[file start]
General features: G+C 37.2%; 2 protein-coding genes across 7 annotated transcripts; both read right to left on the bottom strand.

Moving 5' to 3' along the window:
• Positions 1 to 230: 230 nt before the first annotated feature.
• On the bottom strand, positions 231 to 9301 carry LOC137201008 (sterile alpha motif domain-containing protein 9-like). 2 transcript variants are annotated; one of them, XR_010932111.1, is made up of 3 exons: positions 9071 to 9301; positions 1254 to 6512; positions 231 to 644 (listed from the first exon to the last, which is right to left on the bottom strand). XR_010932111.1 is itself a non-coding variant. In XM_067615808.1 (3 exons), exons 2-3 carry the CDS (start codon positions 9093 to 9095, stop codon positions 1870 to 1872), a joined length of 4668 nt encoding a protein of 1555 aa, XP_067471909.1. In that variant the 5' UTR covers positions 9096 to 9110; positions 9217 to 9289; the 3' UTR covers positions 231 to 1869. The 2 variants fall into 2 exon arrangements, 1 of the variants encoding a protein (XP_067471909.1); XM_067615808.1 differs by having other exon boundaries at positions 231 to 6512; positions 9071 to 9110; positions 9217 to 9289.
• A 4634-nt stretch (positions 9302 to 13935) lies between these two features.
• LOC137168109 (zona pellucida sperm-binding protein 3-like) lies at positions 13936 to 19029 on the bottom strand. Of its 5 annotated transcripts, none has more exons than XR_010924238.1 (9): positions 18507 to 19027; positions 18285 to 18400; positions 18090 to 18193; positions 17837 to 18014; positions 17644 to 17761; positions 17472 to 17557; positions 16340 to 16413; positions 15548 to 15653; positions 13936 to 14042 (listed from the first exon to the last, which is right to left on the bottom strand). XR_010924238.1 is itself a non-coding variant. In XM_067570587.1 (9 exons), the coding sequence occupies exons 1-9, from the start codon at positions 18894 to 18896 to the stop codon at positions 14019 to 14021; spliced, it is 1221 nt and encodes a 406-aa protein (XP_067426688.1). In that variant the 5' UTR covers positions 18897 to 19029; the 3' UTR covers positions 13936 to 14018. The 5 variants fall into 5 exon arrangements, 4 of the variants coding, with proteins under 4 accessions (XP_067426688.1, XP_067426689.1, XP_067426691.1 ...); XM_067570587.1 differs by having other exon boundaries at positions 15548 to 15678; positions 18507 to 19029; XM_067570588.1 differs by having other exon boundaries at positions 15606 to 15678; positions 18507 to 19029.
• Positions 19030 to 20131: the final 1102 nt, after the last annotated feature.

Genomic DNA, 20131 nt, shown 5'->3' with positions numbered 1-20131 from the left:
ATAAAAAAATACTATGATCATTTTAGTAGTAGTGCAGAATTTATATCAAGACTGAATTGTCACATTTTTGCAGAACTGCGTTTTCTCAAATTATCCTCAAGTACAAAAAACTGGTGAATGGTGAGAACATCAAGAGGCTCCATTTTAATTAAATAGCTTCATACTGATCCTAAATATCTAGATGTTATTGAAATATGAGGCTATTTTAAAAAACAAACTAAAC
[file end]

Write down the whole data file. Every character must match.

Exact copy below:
General features: G+C 37.2%; 2 protein-coding genes across 7 annotated transcripts; both read right to left on the bottom strand.

Moving 5' to 3' along the window:
• Positions 1 to 230: 230 nt before the first annotated feature.
• On the bottom strand, positions 231 to 9301 carry LOC137201008 (sterile alpha motif domain-containing protein 9-like). 2 transcript variants are annotated; one of them, XR_010932111.1, is made up of 3 exons: positions 9071 to 9301; positions 1254 to 6512; positions 231 to 644 (listed from the first exon to the last, which is right to left on the bottom strand). XR_010932111.1 is itself a non-coding variant. In XM_067615808.1 (3 exons), exons 2-3 carry the CDS (start codon positions 9093 to 9095, stop codon positions 1870 to 1872), a joined length of 4668 nt encoding a protein of 1555 aa, XP_067471909.1. In that variant the 5' UTR covers positions 9096 to 9110; positions 9217 to 9289; the 3' UTR covers positions 231 to 1869. The 2 variants fall into 2 exon arrangements, 1 of the variants encoding a protein (XP_067471909.1); XM_067615808.1 differs by having other exon boundaries at positions 231 to 6512; positions 9071 to 9110; positions 9217 to 9289.
• A 4634-nt stretch (positions 9302 to 13935) lies between these two features.
• LOC137168109 (zona pellucida sperm-binding protein 3-like) lies at positions 13936 to 19029 on the bottom strand. Of its 5 annotated transcripts, none has more exons than XR_010924238.1 (9): positions 18507 to 19027; positions 18285 to 18400; positions 18090 to 18193; positions 17837 to 18014; positions 17644 to 17761; positions 17472 to 17557; positions 16340 to 16413; positions 15548 to 15653; positions 13936 to 14042 (listed from the first exon to the last, which is right to left on the bottom strand). XR_010924238.1 is itself a non-coding variant. In XM_067570587.1 (9 exons), the coding sequence occupies exons 1-9, from the start codon at positions 18894 to 18896 to the stop codon at positions 14019 to 14021; spliced, it is 1221 nt and encodes a 406-aa protein (XP_067426688.1). In that variant the 5' UTR covers positions 18897 to 19029; the 3' UTR covers positions 13936 to 14018. The 5 variants fall into 5 exon arrangements, 4 of the variants coding, with proteins under 4 accessions (XP_067426688.1, XP_067426689.1, XP_067426691.1 ...); XM_067570587.1 differs by having other exon boundaries at positions 15548 to 15678; positions 18507 to 19029; XM_067570588.1 differs by having other exon boundaries at positions 15606 to 15678; positions 18507 to 19029.
• Positions 19030 to 20131: the final 1102 nt, after the last annotated feature.

Genomic DNA, 20131 nt, shown 5'->3' with positions numbered 1-20131 from the left:
ATAAAAAAATACTATGATCATTTTAGTAGTAGTGCAGAATTTATATCAAGACTGAATTGTCACATTTTTGCAGAACTGCGTTTTCTCAAATTATCCTCAAGTACAAAAAACTGGTGAATGGTGAGAACATCAAGAGGCTCCATTTTAATTAAATAGCTTCATACTGATCCTAAATATCTAGATGTTATTGAAATATGAGGCTATTTTAAAAAACAAACTAAAC